Extreme Processing Thresholds: Energy Harvesting Resources

Monday, May 17th, 2010 by Robert Cravotta

[Editor's Note: This was originally posted at the Embedded Master

For the next few energy harvesting posts, I would like to explore the various approaches for extracting, storing, and using energy from the environment. However, this could take several posts to cover all of this, so I am focusing this post on pointing out various energy harvesting resources for those of you with a need for more information sooner. Let me clarify, by energy harvesting applications, I mean building systems that can extract enough trace amounts of energy from the environment to power their own operation potentially indefinitely. This is in contrast to those efforts to harvesting energy from non-fossil fuel sources as an alternative energy source.

The Energy Harvest Forum is a general site that lists a fair number of companies that claim to be involved in energy harvesting for WSN (Wireless Sensor Network) and control systems. One concern I have about the company links is that they all go to the home page for each company and it is not always obvious how to get to the energy harvesting material at each company’s site. The site lists companies offering piezo, thermal, and photo electric products.

Texas Instruments has an energy harvesting resource at their site that includes information about their parts and development kits that support energy harvesting. The site also includes application notes, whitepapers, videos, and links to articles. Much of the material is company specific, but there is some general information there. At this point, it is one of the few such collections of energy harvesting material available in one place.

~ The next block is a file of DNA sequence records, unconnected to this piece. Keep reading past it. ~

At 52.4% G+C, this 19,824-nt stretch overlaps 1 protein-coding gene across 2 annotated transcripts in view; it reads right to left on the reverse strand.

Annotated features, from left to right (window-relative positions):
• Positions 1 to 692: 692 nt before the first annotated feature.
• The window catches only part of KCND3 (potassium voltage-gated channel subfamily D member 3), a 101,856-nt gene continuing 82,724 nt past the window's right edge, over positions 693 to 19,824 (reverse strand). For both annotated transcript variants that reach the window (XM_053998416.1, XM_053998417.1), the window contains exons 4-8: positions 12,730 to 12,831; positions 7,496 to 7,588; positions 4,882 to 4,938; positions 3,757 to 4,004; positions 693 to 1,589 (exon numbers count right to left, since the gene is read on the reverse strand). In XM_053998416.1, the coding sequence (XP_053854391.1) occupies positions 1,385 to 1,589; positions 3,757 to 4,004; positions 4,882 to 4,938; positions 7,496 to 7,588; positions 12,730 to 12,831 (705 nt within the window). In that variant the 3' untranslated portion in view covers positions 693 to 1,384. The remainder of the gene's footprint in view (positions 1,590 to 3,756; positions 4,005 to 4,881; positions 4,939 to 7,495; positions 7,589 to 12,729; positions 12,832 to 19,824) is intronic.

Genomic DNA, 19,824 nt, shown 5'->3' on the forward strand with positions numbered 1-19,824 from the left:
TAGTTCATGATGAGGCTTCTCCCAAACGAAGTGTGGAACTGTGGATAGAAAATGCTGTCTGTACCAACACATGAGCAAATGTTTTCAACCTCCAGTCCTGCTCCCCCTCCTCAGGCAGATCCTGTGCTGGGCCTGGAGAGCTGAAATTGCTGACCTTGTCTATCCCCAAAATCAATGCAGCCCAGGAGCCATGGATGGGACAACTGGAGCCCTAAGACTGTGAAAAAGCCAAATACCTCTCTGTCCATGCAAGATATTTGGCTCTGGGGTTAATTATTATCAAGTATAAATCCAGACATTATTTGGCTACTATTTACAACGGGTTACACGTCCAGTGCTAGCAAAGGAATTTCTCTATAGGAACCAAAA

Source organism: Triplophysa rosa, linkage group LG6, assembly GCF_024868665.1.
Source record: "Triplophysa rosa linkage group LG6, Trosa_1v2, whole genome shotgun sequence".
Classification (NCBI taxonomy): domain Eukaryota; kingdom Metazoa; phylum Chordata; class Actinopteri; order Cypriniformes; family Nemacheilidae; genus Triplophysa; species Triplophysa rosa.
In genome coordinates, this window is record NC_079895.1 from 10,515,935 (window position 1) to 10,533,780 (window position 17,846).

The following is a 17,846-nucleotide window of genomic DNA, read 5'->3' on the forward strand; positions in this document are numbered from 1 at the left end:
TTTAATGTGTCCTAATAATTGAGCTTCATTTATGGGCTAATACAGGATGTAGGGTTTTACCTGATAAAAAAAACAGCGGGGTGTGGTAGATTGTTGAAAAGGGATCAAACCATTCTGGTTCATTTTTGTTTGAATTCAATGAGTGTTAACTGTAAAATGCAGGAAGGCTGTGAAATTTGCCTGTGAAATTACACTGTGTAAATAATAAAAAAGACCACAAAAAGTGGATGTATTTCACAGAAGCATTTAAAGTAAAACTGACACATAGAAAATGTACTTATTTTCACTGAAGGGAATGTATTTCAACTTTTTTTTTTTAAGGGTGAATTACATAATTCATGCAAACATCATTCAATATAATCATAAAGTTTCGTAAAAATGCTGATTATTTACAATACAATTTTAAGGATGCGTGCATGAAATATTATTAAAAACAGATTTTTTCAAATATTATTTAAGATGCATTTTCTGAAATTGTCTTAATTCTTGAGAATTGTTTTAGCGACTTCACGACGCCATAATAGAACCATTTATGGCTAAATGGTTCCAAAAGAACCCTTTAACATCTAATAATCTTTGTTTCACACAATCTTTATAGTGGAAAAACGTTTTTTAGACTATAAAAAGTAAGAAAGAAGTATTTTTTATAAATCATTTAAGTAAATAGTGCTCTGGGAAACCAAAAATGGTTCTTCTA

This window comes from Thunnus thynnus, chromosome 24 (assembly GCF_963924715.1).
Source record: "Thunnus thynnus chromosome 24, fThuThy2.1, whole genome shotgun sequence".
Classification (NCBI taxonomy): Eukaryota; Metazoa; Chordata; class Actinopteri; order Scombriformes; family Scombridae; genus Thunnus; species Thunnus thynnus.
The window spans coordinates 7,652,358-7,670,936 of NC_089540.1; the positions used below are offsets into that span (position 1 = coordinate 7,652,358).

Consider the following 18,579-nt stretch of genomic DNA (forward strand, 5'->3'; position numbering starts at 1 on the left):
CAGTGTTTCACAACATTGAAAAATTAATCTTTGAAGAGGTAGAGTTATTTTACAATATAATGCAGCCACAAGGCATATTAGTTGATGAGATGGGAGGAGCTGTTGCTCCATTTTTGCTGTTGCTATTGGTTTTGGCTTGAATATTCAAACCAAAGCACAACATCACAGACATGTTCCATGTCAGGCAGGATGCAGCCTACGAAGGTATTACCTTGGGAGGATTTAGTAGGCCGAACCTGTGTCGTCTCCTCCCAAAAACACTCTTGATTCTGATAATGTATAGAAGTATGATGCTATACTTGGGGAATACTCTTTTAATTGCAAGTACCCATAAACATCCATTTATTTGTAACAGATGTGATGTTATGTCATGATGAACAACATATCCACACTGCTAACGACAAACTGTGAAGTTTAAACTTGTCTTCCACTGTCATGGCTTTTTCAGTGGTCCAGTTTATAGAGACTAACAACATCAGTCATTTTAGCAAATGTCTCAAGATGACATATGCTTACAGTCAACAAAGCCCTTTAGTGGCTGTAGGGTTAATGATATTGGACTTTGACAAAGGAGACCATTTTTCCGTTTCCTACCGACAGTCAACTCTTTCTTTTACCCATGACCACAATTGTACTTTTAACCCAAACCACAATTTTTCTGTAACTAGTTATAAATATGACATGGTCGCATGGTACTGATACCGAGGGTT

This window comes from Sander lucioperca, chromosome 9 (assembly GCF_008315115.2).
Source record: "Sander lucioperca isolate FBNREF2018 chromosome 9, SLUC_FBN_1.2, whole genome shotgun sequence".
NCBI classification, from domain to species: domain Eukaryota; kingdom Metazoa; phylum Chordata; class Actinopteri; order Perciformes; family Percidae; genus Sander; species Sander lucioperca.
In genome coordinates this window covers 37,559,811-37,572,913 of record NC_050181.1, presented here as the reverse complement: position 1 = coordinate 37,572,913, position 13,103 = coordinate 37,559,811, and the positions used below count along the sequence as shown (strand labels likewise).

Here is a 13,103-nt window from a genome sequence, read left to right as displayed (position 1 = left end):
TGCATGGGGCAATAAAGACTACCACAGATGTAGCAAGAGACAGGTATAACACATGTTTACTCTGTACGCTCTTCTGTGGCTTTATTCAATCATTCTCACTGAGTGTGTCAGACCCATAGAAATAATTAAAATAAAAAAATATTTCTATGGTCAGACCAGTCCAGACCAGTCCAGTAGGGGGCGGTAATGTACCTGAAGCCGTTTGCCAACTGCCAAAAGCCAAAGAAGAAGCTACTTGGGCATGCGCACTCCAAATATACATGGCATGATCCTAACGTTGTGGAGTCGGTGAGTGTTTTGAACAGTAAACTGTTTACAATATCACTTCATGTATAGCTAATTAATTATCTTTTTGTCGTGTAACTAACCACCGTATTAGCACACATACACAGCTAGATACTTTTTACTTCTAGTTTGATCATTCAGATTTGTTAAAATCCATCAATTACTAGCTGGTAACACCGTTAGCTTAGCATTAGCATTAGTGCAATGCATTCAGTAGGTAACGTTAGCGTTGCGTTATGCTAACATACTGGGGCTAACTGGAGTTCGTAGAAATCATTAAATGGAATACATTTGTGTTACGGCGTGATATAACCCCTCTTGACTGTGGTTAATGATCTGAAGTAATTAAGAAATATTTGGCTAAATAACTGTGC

In researching this topic, I heard the name of a few companies mentioned by more than one source.  I will try to get more information about each of them, as well as other companies, in follow-up posts. I’m mentioning these companies here because they appear to be active based on mentions from multiple companies that either have or will have energy harvesting resources available later this year. Cymbet’s EnerChip devices provide power storage solutions for applications such as power bridging, permanent power, and wireless sensors. Infinite power Solutions is involved with solid-state, rechargeable thin-film micro-energy storage devices. Powercast is different from the previous two companies in that they focus on delivering micro-power wirelessly via RF energy harvesting.

Micro-energy harvesting seems to be on the cusp of delivering a different way to think about energy for embedded designs. The opportunities for harvesting the trace amounts of energy that is resident in the environment are becoming more compelling as the cost, complexity, and reliability for the energy harvesting approaches continue to evolve toward parity with batteries.


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